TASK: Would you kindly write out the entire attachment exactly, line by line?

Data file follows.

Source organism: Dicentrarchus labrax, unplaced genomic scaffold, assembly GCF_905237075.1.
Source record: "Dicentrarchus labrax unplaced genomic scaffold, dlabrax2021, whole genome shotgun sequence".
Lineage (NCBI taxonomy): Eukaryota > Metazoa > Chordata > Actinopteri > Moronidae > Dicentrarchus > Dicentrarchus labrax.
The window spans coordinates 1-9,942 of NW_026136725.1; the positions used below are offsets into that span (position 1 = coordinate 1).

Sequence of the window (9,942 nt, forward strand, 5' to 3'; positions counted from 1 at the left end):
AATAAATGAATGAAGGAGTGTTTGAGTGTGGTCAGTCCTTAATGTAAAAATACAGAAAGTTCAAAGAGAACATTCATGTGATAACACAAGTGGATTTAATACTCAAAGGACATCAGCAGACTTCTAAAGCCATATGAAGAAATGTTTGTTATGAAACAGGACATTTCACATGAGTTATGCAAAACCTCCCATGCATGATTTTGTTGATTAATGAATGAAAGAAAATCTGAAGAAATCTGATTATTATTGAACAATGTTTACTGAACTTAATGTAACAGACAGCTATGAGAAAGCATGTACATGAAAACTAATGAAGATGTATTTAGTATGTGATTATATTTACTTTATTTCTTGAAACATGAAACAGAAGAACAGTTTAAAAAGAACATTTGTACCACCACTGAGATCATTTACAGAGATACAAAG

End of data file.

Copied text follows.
Source organism: Dicentrarchus labrax, unplaced genomic scaffold, assembly GCF_905237075.1.
Source record: "Dicentrarchus labrax unplaced genomic scaffold, dlabrax2021, whole genome shotgun sequence".
Lineage (NCBI taxonomy): Eukaryota > Metazoa > Chordata > Actinopteri > Moronidae > Dicentrarchus > Dicentrarchus labrax.
The window spans coordinates 1-9,942 of NW_026136725.1; the positions used below are offsets into that span (position 1 = coordinate 1).

Sequence of the window (9,942 nt, forward strand, 5' to 3'; positions counted from 1 at the left end):
AATAAATGAATGAAGGAGTGTTTGAGTGTGGTCAGTCCTTAATGTAAAAATACAGAAAGTTCAAAGAGAACATTCATGTGATAACACAAGTGGATTTAATACTCAAAGGACATCAGCAGACTTCTAAAGCCATATGAAGAAATGTTTGTTATGAAACAGGACATTTCACATGAGTTATGCAAAACCTCCCATGCATGATTTTGTTGATTAATGAATGAAAGAAAATCTGAAGAAATCTGATTATTATTGAACAATGTTTACTGAACTTAATGTAACAGACAGCTATGAGAAAGCATGTACATGAAAACTAATGAAGATGTATTTAGTATGTGATTATATTTACTTTATTTCTTGAAACATGAAACAGAAGAACAGTTTAAAAAGAACATTTGTACCACCACTGAGATCATTTACAGAGATACAAAG